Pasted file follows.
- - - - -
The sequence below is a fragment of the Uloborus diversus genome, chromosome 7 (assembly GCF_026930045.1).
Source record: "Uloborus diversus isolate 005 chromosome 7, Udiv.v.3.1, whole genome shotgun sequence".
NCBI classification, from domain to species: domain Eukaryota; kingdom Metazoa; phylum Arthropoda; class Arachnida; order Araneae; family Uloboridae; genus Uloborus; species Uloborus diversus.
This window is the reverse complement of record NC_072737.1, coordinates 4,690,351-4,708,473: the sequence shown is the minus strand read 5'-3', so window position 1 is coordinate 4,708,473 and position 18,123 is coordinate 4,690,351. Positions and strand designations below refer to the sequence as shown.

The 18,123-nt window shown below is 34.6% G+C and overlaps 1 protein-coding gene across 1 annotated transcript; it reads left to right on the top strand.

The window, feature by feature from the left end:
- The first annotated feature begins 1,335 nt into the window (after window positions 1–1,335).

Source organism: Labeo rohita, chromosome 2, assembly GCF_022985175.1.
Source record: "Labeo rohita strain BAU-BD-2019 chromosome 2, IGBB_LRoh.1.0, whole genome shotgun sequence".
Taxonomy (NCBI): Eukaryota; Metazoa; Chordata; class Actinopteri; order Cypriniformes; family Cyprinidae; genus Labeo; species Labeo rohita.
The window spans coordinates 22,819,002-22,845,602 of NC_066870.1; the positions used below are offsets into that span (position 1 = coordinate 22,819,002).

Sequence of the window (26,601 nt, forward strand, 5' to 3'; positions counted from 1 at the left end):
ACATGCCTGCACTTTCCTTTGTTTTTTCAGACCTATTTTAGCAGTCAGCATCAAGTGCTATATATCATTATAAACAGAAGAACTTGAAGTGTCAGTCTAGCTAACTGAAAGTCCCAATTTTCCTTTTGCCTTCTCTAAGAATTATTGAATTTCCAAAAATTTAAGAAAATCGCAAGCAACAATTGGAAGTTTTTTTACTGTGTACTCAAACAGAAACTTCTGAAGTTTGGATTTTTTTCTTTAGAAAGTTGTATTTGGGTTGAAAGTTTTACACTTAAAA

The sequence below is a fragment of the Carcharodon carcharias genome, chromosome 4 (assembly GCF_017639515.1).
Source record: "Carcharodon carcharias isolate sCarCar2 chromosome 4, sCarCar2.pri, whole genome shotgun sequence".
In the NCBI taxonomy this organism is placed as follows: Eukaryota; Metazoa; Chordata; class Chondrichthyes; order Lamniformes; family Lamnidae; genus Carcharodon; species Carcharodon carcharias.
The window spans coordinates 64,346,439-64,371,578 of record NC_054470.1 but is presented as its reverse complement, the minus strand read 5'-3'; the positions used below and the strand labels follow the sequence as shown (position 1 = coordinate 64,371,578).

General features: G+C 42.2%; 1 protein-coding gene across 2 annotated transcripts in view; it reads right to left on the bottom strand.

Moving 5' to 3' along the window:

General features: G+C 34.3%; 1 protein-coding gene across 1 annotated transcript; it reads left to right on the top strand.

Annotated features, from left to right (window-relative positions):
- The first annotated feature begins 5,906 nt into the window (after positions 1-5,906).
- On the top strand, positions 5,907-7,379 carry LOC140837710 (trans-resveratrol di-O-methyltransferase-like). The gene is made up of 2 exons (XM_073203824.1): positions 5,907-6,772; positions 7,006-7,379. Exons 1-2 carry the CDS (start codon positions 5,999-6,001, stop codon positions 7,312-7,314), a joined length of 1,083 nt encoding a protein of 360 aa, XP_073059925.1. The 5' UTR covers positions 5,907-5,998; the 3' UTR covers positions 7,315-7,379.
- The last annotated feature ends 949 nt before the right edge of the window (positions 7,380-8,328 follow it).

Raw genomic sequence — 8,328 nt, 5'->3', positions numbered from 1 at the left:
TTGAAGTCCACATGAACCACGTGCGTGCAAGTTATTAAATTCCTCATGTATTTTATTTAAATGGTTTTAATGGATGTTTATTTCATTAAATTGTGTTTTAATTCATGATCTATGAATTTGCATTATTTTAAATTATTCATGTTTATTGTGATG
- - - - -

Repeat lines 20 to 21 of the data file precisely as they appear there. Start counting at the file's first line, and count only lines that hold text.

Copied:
General features: G+C 34.3%; 1 protein-coding gene across 1 annotated transcript; it reads left to right on the top strand.

Annotated features, from left to right (window-relative positions):